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Academic tracking is related to gains in students’ intelligence over four years: Evidence from a propensity score matching study
Guill, K., Lüdtke, O., Köller, O.

Academic tracking is related to gains in students’ intelligence over four years: Evidence from a propensity score matching study

Learning and Instruction, 47(February 2017), 43–52. DOI: 10.1016/j.learninstruc.2016.10.001 (Open Access)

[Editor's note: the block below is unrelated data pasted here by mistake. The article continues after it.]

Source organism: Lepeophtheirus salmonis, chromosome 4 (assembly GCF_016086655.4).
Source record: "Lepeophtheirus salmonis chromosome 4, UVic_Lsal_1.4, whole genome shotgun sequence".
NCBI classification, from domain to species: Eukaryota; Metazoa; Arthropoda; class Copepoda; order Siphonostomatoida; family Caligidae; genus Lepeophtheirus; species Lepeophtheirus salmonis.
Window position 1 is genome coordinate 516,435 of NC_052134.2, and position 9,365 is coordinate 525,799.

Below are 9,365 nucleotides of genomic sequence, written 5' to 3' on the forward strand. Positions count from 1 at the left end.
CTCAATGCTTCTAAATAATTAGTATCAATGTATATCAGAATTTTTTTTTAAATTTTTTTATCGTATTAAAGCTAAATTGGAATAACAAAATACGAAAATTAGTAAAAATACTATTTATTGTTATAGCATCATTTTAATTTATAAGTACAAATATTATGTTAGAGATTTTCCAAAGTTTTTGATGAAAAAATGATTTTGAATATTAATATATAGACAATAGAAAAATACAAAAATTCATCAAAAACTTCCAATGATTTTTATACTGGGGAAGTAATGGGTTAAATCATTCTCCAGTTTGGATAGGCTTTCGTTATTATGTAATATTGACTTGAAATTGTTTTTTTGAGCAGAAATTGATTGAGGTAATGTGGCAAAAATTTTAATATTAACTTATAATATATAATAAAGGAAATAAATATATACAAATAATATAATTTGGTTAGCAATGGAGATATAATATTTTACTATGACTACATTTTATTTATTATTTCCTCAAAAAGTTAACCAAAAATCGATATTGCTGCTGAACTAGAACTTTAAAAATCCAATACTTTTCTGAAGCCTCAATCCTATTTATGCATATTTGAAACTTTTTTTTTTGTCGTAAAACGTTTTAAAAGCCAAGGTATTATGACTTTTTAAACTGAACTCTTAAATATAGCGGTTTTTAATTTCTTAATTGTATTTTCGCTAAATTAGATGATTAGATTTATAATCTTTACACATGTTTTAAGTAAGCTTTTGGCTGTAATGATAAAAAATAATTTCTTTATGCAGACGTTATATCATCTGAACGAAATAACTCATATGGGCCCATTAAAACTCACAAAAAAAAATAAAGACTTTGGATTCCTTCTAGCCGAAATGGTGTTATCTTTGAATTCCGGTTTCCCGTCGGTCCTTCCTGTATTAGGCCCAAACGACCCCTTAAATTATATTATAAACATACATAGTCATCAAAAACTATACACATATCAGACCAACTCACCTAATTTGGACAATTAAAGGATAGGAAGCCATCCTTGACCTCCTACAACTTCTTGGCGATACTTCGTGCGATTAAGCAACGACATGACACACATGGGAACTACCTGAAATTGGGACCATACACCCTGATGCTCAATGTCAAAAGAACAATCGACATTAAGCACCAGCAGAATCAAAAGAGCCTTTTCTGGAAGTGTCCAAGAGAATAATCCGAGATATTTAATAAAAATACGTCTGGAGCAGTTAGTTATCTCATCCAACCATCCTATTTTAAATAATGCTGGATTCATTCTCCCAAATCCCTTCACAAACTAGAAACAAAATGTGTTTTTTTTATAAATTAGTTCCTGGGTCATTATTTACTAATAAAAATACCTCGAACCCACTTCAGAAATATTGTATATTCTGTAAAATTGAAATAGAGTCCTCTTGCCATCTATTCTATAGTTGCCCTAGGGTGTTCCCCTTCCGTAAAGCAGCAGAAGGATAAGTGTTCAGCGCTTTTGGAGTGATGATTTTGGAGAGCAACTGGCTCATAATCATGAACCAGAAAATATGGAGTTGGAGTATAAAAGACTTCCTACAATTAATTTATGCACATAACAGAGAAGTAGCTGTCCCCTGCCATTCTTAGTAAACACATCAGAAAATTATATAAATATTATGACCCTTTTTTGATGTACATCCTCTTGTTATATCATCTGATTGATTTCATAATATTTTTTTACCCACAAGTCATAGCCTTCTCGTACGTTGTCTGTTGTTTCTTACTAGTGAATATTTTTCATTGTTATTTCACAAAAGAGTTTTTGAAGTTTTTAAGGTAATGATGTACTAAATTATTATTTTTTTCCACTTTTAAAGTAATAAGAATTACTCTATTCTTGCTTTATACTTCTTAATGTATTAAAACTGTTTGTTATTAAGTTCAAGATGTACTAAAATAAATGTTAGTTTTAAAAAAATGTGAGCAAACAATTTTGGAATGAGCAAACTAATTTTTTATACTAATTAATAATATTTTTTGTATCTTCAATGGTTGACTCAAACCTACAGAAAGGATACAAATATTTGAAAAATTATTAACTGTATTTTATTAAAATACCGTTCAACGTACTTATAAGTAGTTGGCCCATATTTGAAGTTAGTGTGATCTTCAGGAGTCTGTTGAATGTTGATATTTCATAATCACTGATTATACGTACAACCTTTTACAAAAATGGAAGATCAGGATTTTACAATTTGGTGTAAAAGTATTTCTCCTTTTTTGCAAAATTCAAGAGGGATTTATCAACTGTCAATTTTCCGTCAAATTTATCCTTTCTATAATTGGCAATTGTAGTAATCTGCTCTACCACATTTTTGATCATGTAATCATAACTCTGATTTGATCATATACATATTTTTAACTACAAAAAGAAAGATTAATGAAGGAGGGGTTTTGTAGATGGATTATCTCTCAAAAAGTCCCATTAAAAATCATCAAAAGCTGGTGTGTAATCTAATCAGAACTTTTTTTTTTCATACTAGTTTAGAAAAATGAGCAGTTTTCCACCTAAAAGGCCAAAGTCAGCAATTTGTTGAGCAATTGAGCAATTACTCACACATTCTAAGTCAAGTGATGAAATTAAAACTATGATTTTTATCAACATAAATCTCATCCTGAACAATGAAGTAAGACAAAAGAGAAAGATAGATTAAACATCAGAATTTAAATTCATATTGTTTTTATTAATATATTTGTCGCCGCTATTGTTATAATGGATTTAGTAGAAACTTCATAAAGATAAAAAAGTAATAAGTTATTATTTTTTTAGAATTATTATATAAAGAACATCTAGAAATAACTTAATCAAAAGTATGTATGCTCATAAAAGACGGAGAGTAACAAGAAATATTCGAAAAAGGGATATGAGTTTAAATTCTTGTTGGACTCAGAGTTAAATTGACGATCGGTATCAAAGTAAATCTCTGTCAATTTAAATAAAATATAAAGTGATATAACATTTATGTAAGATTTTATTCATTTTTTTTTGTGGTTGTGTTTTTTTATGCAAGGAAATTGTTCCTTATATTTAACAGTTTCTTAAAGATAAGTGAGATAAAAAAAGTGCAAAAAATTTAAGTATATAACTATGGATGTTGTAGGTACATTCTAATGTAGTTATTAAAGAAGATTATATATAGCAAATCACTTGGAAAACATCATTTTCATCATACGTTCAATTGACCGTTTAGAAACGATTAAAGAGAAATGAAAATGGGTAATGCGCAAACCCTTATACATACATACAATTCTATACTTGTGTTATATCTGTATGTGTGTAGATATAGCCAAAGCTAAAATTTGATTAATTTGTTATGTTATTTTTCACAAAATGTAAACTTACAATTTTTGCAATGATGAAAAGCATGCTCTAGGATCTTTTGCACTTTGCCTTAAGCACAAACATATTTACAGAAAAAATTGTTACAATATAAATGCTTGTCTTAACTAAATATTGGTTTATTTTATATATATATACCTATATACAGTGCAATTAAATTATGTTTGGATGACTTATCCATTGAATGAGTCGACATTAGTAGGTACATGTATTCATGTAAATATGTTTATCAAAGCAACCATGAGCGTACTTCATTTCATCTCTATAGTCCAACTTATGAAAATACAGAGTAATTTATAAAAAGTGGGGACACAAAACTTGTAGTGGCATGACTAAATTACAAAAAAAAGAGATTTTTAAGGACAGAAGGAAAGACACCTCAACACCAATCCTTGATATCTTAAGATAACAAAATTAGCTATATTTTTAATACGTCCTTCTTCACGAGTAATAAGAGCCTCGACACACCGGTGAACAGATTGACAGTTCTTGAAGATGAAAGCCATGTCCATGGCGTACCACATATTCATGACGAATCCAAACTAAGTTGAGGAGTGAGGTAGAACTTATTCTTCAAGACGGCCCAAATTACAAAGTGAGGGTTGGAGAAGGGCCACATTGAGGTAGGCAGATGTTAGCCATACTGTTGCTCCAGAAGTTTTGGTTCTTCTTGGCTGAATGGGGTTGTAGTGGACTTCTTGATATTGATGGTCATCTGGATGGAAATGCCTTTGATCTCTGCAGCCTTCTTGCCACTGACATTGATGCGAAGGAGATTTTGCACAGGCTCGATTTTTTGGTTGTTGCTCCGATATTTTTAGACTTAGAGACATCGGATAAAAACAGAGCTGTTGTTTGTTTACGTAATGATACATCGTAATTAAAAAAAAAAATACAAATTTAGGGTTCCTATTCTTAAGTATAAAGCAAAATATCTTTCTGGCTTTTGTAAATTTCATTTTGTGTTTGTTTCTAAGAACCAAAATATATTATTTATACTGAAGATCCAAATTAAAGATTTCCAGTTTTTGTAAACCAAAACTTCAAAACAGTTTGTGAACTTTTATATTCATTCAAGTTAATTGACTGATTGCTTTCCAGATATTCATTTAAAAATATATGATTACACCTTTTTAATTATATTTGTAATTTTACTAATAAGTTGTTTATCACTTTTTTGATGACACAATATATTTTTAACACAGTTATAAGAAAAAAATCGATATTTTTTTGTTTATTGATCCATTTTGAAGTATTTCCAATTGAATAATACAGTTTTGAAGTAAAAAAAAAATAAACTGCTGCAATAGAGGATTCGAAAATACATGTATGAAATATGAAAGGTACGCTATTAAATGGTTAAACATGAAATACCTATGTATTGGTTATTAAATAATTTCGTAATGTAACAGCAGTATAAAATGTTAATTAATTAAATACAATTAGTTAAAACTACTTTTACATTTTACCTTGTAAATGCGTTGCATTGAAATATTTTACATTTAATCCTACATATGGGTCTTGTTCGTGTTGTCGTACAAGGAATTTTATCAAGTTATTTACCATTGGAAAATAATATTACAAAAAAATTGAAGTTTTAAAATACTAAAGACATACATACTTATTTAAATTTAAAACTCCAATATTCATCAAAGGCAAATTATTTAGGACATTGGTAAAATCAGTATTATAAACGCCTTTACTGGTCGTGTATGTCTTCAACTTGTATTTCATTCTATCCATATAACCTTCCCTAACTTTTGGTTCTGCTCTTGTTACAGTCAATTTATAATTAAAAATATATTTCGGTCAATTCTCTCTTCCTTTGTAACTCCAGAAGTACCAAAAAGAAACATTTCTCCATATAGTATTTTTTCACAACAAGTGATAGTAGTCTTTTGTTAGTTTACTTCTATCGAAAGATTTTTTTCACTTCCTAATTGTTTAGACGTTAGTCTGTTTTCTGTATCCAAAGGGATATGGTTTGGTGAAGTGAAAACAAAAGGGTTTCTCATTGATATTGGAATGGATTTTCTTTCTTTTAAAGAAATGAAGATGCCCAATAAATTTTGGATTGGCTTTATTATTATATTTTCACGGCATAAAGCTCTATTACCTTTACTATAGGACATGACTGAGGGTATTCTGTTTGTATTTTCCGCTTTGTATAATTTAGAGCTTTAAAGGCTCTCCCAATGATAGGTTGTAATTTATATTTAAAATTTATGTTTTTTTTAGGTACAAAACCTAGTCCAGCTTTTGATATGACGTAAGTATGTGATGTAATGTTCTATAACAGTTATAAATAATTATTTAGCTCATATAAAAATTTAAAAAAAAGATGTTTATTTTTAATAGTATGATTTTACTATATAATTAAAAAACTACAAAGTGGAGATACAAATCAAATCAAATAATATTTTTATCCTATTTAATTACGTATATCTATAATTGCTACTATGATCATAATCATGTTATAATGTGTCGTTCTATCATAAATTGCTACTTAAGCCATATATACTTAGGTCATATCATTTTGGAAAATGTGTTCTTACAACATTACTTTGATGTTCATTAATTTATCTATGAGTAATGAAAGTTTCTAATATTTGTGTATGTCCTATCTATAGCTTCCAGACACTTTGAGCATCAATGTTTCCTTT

Ability grouping or tracking during secondary schooling is widespread. Previous research shows academic track schools are more successful than non-academic track schools in teaching mathematics, reading and foreign languages. Reasons include a more favorable student composition and higher instructional quality. However, there is less evidence that between track differences are even large enough to differentially affect the students' cognitive development. We used data from a large Hamburg panel study to test this hypothesis (N = 8628). By employing several propensity score matching algorithms we formed parallelized samples of academic track and either non-academic track students or comprehensive school students. After four years of tracking, academic track students showed considerably higher intelligence scores than their counterparts at the non-academic tracks and slightly higher scores than students at the comprehensive schools. Our results underline the importance of a cognitively stimulating learning environment in school to support students' cognitive development.